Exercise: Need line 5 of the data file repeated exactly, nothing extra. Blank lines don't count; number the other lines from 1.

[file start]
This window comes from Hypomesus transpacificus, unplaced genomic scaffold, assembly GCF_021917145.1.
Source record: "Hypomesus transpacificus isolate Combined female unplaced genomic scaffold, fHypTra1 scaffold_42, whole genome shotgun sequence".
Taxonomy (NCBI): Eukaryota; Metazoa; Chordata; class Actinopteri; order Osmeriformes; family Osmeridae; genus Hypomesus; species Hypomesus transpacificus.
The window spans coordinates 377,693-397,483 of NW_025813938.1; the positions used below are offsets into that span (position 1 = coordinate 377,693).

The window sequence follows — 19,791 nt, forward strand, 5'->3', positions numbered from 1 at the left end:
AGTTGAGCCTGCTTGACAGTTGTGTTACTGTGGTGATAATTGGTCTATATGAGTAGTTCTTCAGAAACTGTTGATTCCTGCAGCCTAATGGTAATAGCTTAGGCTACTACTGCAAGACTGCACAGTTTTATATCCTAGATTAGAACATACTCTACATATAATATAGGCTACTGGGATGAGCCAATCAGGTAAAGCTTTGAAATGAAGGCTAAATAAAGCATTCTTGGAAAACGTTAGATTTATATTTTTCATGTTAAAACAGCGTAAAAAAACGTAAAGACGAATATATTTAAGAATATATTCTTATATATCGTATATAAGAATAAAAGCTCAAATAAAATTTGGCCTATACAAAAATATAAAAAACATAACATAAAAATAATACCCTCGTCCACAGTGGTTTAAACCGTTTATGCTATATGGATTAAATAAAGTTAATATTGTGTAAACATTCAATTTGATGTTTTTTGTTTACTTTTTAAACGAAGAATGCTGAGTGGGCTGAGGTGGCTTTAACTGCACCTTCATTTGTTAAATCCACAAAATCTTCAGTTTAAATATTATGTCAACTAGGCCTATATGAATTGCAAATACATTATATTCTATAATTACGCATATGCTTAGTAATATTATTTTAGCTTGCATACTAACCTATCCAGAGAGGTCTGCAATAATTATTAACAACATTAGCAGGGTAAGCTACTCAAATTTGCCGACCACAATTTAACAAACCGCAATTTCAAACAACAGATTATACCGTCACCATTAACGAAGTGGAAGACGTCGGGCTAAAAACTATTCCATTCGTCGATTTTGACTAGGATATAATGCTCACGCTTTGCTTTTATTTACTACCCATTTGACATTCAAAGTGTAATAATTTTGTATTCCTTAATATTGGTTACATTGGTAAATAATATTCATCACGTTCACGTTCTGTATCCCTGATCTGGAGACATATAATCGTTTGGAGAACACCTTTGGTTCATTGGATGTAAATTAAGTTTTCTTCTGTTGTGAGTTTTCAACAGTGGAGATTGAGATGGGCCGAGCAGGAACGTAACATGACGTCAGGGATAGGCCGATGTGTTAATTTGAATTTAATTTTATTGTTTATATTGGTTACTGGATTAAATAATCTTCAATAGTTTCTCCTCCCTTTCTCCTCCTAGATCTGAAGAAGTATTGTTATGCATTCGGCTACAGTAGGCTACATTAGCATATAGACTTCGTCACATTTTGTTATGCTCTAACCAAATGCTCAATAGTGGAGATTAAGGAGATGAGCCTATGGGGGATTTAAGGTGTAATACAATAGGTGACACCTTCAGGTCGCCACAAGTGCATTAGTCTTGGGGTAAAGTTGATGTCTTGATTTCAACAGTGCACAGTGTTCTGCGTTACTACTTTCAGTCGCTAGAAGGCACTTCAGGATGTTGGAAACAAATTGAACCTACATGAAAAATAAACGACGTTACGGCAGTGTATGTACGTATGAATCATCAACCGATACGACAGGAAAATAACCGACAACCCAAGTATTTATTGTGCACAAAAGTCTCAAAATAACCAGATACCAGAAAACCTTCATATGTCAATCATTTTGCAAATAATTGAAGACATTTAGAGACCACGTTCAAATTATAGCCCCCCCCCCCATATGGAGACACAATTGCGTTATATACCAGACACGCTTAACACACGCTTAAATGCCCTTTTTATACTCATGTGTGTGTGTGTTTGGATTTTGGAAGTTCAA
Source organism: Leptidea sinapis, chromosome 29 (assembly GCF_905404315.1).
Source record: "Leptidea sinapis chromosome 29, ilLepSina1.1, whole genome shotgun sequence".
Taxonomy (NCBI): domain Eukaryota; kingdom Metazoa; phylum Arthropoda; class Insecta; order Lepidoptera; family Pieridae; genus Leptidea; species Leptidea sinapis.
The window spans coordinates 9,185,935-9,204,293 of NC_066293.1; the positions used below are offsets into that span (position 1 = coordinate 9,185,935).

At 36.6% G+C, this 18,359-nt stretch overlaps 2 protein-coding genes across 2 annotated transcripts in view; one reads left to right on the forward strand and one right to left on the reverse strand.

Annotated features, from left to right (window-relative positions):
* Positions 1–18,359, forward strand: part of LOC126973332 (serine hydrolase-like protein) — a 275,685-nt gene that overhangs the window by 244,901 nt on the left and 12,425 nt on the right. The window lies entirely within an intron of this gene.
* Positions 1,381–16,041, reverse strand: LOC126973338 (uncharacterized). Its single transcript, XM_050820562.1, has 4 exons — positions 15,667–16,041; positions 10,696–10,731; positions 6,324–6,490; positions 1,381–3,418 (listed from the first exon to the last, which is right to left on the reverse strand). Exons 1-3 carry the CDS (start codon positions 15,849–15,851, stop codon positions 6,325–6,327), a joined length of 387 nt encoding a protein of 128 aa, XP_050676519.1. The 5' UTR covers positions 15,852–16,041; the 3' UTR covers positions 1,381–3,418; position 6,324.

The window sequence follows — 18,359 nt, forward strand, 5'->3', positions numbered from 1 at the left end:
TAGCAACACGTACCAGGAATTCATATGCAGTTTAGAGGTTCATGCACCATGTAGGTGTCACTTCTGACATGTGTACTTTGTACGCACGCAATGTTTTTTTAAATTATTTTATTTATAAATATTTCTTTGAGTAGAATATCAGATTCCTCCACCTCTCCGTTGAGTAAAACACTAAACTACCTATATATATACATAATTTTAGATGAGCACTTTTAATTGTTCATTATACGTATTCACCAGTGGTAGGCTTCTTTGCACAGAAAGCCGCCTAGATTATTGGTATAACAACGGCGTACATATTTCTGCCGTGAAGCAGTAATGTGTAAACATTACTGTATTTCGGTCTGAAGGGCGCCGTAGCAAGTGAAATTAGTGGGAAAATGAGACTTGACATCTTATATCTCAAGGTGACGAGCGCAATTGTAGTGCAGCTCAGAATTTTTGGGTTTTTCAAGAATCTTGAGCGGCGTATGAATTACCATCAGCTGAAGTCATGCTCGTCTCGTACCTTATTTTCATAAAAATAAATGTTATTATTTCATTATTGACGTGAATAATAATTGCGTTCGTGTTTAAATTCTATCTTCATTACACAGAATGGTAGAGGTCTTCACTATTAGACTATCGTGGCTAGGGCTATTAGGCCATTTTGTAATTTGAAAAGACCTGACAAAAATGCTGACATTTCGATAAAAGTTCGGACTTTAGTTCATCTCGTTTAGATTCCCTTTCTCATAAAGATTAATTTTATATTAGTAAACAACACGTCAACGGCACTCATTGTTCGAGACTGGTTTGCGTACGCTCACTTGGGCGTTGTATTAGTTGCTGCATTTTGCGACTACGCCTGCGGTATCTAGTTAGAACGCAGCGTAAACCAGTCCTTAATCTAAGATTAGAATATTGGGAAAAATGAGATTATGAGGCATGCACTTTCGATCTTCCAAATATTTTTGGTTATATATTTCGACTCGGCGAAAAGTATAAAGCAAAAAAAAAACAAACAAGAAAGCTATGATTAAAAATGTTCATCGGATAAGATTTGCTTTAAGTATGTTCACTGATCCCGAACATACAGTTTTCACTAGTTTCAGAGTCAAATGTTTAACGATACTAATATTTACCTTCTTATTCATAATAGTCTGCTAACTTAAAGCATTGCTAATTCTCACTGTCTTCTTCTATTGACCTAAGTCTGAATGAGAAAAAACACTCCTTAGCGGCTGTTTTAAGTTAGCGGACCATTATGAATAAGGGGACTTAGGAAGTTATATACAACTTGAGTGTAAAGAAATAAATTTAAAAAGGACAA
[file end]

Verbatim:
The window sequence follows — 19,791 nt, forward strand, 5'->3', positions numbered from 1 at the left end: